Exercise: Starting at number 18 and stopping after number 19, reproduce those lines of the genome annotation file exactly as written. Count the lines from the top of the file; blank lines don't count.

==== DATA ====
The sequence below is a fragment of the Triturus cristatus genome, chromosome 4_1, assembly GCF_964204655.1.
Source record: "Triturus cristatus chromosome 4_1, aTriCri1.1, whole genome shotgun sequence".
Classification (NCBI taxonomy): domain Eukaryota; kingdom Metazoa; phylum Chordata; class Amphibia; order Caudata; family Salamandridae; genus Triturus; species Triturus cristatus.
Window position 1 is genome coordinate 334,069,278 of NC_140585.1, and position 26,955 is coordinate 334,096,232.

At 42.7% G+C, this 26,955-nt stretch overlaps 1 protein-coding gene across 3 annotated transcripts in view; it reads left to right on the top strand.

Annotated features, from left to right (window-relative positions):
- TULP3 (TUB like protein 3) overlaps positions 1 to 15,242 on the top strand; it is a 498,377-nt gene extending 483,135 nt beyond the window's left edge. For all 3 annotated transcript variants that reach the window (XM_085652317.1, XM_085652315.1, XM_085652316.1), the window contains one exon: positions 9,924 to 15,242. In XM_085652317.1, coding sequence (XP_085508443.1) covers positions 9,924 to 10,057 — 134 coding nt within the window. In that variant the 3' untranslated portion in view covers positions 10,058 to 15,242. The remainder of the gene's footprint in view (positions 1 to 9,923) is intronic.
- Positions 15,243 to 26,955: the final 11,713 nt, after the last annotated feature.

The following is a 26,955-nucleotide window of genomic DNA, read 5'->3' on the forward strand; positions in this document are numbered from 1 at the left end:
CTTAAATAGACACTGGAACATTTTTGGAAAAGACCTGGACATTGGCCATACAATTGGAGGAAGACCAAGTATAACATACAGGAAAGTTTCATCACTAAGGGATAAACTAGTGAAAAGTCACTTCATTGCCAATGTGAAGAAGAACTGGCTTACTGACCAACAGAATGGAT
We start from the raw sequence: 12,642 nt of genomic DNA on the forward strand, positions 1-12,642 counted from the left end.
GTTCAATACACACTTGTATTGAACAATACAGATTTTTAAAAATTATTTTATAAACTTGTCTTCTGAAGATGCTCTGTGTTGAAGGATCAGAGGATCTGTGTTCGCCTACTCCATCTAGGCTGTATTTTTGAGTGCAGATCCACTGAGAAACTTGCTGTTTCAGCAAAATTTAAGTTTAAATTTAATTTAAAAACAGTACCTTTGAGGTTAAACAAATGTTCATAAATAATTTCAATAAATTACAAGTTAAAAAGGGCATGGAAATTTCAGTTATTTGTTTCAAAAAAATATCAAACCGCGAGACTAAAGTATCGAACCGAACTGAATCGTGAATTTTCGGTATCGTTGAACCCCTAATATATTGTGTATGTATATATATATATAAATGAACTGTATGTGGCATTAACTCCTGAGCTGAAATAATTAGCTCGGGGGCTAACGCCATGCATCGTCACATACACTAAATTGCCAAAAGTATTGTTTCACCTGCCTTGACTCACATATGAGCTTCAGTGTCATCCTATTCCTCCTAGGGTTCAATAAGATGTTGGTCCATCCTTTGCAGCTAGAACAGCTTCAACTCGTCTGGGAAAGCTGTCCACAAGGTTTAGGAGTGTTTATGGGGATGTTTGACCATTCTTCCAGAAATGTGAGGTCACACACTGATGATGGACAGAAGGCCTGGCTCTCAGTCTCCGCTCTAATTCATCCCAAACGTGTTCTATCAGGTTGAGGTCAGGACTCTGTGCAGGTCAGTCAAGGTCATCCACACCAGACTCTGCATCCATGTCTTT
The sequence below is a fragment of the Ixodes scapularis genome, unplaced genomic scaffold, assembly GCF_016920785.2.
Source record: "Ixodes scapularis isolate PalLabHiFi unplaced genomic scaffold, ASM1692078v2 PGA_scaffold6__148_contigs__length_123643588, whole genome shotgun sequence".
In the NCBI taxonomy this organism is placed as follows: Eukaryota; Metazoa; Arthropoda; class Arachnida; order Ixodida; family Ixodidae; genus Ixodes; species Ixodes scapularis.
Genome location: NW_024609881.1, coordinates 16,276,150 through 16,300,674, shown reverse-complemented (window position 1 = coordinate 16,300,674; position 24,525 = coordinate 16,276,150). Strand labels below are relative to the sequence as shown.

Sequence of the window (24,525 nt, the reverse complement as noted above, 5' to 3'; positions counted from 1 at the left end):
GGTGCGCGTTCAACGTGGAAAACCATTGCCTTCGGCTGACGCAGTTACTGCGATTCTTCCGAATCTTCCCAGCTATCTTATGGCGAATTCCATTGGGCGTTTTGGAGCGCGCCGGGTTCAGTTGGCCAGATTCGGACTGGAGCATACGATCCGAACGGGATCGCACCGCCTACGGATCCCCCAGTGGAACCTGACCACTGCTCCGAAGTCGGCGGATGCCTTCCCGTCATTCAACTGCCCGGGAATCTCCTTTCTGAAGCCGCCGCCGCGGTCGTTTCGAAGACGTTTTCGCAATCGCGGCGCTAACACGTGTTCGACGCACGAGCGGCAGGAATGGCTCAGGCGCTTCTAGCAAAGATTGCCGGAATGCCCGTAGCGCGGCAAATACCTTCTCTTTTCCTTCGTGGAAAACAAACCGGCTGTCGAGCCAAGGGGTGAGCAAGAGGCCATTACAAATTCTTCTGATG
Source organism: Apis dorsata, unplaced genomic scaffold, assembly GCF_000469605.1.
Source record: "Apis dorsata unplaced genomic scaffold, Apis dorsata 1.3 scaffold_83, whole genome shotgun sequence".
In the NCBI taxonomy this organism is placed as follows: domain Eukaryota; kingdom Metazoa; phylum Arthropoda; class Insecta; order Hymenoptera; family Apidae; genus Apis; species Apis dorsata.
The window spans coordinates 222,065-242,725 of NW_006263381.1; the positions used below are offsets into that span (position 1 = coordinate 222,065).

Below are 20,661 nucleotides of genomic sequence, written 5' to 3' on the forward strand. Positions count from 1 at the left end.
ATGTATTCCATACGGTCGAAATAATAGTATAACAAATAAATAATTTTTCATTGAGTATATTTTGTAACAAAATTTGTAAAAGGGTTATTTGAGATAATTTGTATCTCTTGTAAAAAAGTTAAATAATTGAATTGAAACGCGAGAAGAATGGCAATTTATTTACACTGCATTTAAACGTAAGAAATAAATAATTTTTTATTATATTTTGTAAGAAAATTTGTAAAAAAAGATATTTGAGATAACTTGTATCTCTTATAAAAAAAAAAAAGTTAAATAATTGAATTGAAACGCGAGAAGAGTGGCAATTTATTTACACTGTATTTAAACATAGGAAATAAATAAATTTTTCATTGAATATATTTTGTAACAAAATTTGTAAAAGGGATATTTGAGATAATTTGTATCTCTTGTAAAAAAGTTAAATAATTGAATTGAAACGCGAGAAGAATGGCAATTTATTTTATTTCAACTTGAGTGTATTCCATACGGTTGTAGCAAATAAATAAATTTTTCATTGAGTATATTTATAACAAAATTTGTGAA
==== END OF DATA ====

GGTGCGCGTTCAACGTGGAAAACCATTGCCTTCGGCTGACGCAGTTACTGCGATTCTTCCGAATCTTCCCAGCTATCTTATGGCGAATTCCATTGGGCGTTTTGGAGCGCGCCGGGTTCAGTTGGCCAGATTCGGACTGGAGCATACGATCCGAACGGGATCGCACCGCCTACGGATCCCCCAGTGGAACCTGACCACTGCTCCGAAGTCGGCGGATGCCTTCCCGTCATTCAACTGCCCGGGAATCTCCTTTCTGAAGCCGCCGCCGCGGTCGTTTCGAAGACGTTTTCGCAATCGCGGCGCTAACACGTGTTCGACGCACGAGCGGCAGGAATGGCTCAGGCGCTTCTAGCAAAGATTGCCGGAATGCCCGTAGCGCGGCAAATACCTTCTCTTTTCCTTCGTGGAAAACAAACCGGCTGTCGAGCCAAGGGGTGAGCAAGAGGCCATTACAAATTCTTCTGATG
Source organism: Apis dorsata, unplaced genomic scaffold, assembly GCF_000469605.1.